- Release date: November 4 2021
- Architecture: Golden Cove (Performance) + Gracemont (Efficient) cores
- Max Cores: 8P + 8E (24 threads)
- GPU: Intel UHD Graphics 770
- Socket: LGA 1700
- Process: Intel 7 (previously known as 10nm Enhanced SuperFin)
- RAM support: DDR5-4800 and DDR4-3200
The Intel Alder Lake CPU lineup is the 12th generation Core processor family for desktops and laptops. Intel has confirmed that Alder Lake will launch on November 4 2021, with a healthy amount of details being officially made public during its InnovatiON event on October 27.
Alder Lake represents a significant shift in how CPUs are pieced together, as it will be Intel's first hybrid design for desktops. It will also be the first desktop processor to use the Intel 7 production process, which was previously known as its 10nm Enhanced SuperFin process—the name recently changed when Intel realigned its naming scheme with other chip manufacturers.
The hybrid design refers to the fact that Alder Lake uses a mix of high-performance and high-efficiency cores in one chip package—in a similar way to how ARM has high-power and low-power cores in its mobile chips. That's why the core count above is written as 8P+8E, that's eight big “Performance” cores and eight smaller, more “Efficient” ones.
The big Golden Cove silicon is very much like the cores you'll find in Intel's current CPUs and represents an evolution from the Willow Cove core design inside the Tiger Lake CPUs found in Intel's current 11th Gen mobile chips.
For the efficient cores, Intel has turned to its Atom offerings. In case you haven't been paying attention to the budget laptop market, Atom is Intel's low-power, energy-efficient mobile CPU brand. The kind of silicon best avoided by gamers for years, but which has been gradually improving to the point it's now actually decent. The rumours are that Gracemont, which is the version of Atom used in Alder Lake, is now comparable to Skylake's performance, which if true, means that Alder Lake could be a powerful force to reckon with. Indeed early Alder Lake benchmark leaks have it performing very impressively.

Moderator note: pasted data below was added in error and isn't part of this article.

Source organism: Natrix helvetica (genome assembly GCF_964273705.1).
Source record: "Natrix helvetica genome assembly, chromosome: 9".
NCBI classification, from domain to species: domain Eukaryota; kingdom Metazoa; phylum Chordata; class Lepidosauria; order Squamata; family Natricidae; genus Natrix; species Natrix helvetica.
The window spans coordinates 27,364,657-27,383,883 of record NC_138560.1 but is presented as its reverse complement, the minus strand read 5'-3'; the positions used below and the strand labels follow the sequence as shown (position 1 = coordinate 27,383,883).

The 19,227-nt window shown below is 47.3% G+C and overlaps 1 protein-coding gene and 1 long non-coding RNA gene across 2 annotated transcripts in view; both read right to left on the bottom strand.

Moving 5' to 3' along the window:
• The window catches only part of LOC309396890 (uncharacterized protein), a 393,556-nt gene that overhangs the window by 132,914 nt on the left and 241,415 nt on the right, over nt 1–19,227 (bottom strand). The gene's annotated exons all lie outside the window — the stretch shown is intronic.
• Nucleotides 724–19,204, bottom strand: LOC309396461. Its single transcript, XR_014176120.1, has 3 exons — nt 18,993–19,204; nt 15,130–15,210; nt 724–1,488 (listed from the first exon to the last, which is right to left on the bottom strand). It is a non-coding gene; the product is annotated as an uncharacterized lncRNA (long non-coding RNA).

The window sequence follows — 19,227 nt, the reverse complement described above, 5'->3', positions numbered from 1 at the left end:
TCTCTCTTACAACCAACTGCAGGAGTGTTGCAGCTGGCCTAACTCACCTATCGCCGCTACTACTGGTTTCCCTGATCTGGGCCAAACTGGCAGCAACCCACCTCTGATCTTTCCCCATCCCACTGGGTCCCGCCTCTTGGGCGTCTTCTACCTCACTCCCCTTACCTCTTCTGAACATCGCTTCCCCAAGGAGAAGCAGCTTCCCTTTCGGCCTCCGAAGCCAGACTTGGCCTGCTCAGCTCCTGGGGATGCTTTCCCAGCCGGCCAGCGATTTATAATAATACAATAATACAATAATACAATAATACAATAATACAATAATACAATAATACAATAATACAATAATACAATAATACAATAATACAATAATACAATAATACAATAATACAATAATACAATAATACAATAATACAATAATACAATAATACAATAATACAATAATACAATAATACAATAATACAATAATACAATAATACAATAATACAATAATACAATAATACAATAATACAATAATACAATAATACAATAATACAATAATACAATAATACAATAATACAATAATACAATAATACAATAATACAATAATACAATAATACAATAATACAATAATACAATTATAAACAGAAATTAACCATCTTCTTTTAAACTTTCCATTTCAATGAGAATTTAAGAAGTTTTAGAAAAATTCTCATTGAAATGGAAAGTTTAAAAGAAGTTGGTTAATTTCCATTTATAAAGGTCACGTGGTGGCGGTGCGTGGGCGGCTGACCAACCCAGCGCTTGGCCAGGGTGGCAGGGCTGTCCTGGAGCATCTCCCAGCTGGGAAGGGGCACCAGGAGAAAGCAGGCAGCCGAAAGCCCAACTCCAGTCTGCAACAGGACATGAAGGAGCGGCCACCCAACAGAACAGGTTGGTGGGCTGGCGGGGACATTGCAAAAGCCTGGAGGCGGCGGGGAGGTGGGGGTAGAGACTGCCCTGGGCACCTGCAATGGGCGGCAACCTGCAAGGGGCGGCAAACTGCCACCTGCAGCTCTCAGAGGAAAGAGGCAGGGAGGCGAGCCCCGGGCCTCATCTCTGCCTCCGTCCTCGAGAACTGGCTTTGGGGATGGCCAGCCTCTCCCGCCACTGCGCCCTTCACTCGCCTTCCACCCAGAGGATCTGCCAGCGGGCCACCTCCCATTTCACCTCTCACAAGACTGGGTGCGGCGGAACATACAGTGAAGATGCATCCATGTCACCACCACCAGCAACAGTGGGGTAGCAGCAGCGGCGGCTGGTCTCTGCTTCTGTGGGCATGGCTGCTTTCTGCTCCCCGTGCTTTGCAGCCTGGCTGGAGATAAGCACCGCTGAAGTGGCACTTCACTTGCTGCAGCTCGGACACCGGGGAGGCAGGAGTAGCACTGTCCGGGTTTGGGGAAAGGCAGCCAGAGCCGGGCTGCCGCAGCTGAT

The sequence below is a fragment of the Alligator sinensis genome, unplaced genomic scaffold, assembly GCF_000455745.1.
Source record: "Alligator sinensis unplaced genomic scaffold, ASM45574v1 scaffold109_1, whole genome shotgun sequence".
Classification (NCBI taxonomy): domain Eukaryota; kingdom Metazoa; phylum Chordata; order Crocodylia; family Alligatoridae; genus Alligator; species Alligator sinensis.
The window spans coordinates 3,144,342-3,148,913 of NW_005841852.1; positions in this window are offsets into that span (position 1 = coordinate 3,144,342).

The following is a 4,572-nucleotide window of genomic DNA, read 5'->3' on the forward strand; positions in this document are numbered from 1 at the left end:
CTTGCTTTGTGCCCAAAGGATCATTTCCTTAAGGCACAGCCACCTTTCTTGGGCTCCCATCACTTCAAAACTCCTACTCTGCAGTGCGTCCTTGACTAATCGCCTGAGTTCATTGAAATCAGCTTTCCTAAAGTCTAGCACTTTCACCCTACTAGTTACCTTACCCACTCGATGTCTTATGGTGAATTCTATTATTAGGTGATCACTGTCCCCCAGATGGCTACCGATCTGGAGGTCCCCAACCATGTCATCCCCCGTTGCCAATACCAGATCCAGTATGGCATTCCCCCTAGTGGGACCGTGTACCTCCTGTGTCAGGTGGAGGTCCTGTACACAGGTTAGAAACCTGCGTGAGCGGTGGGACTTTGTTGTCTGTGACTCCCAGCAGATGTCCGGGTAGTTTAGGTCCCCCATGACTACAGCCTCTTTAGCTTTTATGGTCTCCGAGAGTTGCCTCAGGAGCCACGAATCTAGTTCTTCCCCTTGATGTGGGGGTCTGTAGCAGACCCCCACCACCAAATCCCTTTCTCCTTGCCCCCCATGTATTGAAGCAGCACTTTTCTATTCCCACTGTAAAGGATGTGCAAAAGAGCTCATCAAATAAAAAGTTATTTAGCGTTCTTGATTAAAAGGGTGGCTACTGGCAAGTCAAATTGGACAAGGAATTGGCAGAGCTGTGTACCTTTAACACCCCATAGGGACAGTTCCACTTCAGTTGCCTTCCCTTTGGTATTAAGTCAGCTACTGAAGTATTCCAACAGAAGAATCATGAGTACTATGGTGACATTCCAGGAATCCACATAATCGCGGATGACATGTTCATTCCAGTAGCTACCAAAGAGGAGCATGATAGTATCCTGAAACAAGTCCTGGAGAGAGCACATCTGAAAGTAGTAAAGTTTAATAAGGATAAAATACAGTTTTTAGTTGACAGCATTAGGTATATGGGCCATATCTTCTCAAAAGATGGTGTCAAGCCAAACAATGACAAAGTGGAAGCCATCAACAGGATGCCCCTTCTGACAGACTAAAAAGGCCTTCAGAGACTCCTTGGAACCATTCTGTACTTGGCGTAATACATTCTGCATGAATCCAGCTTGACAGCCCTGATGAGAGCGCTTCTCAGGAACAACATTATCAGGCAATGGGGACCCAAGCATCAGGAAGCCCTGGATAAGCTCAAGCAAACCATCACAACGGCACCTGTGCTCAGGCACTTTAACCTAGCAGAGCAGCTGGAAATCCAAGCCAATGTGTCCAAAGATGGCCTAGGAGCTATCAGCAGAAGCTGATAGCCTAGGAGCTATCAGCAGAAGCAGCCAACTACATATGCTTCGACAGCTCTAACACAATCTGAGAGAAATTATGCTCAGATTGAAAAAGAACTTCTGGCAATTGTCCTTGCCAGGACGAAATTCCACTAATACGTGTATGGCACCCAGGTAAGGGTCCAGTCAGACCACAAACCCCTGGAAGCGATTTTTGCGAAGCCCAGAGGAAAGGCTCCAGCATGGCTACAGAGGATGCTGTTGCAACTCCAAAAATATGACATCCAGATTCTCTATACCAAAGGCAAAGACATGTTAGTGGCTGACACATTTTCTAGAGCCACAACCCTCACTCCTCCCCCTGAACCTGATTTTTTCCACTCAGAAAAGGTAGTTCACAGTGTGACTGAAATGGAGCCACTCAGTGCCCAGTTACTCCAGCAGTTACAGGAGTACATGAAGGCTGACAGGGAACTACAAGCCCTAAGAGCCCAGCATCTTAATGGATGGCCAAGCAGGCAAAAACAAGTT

Alder Lake also packs in plenty of next-gen technology into its design, including support for PCI Express 5.0 and DDR5 RAM. With so many changes, it should come as no surprise that Alder Lake will use a new LGA 1700 socket and be supported by a new chipset family—headed up by the Z690 chipset at the high-end. The important point is you won't be able to drop Alder Lake into current Z490 and Z590 motherboards, you're going to need to start afresh here.
Intel Alder Lake release date
For the longest time, Intel stated that Alder Lake would release in H2 2021, but wouldn't be pushed on anything more specific than that. Intel even showed off Alder Lake at CES 2021, back in January 2021, and there have been numerous leaks of specific versions of the chip since.
We finally have an official date though, as Intel's 12th generation Alder Lake CPUs will launch on November 4 2021.
This information was made public at the Intel InnovatiON event on October 27, something that had been rumoured as a likely place for the official announcement for months now.
A total of six Alder Lake chips will be available on November 4: the Core i9 12900K, Core i9 12900KF, Core i7 12700K, Core i7 12700KF, Core i5 12600K, and Core i5 12600KF. Where the K denotes an unlocked chip and the F means there is no integrated graphics and should therefore be a bit more affordable.